When are we going to see high ammonia levels? What should you be thinking about all the time with ammonia? You should be thinking about your liver. The only time it’s going to raise is if our liver is not able to process that ammonia into urea. So when are you going to see it? We’re going to see it raised with liver failure. How do we treat this? Well, the way treat it, we treat it with a medication called lactulose, which is actually a laxative and here’s the way it works. We either give a PO or PR, which means per rectum. A lot of times like the neuro ICU, these patients will have like a rectal tube and we get the lactulose through there and what happens is, this ammonia travels to the GI system, right? It’s in the GI system there. It binds to the feces that’s probably when the only time you’ll see feces written on educational lecture, but the ammonia binds to the feces and then leaves the body that way.
So it’s kind of cool where you bring this protein in, it’s supposed to, it turns into ammonia, is supposed to go through the liver and then transfer out into the kidneys through urea. However, because it doesn’t do that, we then give this lactulose, which causes it to bind to the feces and then leave the body that way via the stool. So you’re going to see increased levels with a hepatic encephalopathy. So if you have this patient who’s having this unknown encephalopathy, right? So there’s something going on with their neuro status. We’re not sure why one lab value we might look at would be ammonia. Maybe they’re ammonia’s 300, if it’s greater than 60, we know something’s going on there. We might see it with total parenteral nutrition because maybe the liver can’t break down all that protein, we might see it with GI hemorrhage because blood is sitting in the GI rather than going to the liver to be processed. We can also see it with Radio Syndrome in babies, do delivers in ability to break down this ammonia.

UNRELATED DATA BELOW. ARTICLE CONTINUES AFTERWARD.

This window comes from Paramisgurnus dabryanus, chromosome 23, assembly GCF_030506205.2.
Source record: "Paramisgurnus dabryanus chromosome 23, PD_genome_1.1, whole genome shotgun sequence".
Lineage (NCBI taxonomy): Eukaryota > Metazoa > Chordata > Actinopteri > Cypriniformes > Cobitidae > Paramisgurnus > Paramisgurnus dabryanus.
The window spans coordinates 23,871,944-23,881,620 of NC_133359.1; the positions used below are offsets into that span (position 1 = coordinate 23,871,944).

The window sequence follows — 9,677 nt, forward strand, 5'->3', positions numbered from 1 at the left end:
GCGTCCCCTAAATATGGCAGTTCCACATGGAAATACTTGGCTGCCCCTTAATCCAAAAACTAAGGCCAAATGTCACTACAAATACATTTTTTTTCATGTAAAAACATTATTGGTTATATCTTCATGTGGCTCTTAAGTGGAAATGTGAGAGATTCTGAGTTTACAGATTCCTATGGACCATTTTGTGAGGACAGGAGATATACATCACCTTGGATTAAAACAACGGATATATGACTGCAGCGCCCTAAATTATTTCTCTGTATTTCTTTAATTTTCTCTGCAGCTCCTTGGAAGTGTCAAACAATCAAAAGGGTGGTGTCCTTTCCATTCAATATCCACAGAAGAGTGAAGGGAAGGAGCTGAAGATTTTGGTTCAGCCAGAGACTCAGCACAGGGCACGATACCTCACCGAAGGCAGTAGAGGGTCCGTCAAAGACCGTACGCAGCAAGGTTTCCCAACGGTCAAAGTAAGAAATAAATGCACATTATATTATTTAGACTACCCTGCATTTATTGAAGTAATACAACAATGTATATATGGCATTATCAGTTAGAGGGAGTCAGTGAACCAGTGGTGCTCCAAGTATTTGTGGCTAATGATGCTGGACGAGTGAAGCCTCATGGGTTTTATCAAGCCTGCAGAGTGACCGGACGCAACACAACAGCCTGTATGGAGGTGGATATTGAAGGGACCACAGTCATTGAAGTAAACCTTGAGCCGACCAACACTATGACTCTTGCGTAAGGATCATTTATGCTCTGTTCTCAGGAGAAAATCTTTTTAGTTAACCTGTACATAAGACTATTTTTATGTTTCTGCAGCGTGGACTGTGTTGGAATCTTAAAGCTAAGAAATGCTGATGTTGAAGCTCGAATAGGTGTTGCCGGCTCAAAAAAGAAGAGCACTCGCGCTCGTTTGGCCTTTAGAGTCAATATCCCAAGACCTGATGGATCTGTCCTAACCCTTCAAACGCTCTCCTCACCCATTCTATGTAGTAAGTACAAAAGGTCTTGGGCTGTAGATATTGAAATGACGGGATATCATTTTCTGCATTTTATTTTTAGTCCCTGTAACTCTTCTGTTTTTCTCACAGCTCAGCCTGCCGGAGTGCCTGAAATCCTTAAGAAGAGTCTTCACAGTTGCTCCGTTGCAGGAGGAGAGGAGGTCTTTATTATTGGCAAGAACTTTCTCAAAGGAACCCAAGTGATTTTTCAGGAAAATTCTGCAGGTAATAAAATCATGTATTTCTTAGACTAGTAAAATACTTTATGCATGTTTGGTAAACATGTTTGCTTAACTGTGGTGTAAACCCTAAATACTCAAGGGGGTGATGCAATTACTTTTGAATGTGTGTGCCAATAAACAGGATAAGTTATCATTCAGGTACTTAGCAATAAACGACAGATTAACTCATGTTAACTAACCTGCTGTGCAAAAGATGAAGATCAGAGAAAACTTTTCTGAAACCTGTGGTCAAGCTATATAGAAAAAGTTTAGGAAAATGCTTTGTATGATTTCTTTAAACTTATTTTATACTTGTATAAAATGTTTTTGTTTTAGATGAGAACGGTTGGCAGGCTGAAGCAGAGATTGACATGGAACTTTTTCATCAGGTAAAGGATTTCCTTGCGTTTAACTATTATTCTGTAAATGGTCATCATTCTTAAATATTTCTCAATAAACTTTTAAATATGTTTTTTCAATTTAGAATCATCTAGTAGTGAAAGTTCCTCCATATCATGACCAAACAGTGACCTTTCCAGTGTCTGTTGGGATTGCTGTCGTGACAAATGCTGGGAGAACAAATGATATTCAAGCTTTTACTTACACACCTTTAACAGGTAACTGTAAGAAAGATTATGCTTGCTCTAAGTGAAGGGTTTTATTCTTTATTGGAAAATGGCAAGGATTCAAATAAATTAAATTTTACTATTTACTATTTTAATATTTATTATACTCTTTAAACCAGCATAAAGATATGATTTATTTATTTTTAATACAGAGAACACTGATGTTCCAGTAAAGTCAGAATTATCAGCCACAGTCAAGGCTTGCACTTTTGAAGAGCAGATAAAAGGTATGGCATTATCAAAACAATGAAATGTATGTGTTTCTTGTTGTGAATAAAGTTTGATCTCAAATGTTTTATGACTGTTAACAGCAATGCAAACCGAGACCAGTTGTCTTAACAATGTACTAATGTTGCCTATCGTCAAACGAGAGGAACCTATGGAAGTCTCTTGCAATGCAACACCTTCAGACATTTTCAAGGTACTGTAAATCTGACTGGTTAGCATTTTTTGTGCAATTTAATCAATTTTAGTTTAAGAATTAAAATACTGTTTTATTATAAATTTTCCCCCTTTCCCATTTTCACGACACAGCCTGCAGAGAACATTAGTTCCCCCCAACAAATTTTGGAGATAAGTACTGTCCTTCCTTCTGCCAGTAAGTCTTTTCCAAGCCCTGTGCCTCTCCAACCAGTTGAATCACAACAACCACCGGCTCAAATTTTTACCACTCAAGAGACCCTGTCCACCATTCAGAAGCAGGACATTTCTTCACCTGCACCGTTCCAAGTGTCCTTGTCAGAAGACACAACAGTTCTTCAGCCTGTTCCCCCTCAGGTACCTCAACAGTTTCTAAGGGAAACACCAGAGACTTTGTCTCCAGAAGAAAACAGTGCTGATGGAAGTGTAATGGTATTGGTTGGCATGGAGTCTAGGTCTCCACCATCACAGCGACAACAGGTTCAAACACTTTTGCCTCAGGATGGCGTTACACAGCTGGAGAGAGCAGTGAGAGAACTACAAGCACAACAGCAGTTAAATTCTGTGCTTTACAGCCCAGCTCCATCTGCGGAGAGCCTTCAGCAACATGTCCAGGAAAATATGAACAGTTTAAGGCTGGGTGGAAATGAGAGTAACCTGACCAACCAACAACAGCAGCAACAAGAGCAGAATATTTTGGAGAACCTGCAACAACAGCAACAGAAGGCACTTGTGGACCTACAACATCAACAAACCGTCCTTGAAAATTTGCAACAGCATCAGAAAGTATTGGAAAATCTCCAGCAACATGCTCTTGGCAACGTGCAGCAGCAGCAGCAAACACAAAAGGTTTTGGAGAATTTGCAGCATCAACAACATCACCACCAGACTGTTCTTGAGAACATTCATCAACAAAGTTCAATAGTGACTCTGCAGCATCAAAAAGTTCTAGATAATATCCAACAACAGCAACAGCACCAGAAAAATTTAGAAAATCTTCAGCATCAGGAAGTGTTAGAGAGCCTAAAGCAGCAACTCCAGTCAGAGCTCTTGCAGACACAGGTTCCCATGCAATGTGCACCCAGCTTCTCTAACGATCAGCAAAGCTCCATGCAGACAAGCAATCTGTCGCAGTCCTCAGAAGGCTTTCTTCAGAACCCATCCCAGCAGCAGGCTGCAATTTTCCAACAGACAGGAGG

I want you to think liver, and I want you to think protein. Protein’s got to be broken down in the liver. If it’s not, we’re going to see increased ammonia, and the big concern we have here is our neuro status. That’s a big concern we’re going to have with these patients. So what are some things to keep in mind here? I want you to keep in mind lab values as a concept. Of course, it’s important to understand our lab values as we understand them, we can start making sense of everything. Another concept would be GI and liver metabolism.
So let’s go over our key points here really quick. Normal values are 19 to 60, we’re really concerned about this elevated level and how does it become elevated.
Well, protein is supposed to be broken down in the liver and converted to urea and go out. If it does not do that, our ammonia is going to climb and we need to get rid of it. So we’re going to send the lab to the lab facility, a lot of times on ice check on that, and we got to get rid of this urea or we’re going to get rid of this ammonia, because if we do not, we’re going to see our patient develop hepatic encephalopathy where they’re going to get decreased levels of consciousness, decrease neuro status, ultra mental status, all that stuff. So how do we get rid of it? We give lactulose. Lactulose binds the ammonia to the feces, gets rid of VR, GI tract. So it’s kind of a need lab, it’s kind of need to see how those different systems in the body interact and it’s important to keep it in mind. Check it with your liver patients, check if your patient has altered mental status and really keep your patients safe by getting rid of extra ammonia. We really don’t want to climb it up in our patients.
Alright guys, I hope that helps. I hope that gets it all cleared up in your mind. Now, make sure you check everything out in this lesson and as always, go out and be your best self today. Happy Nursing.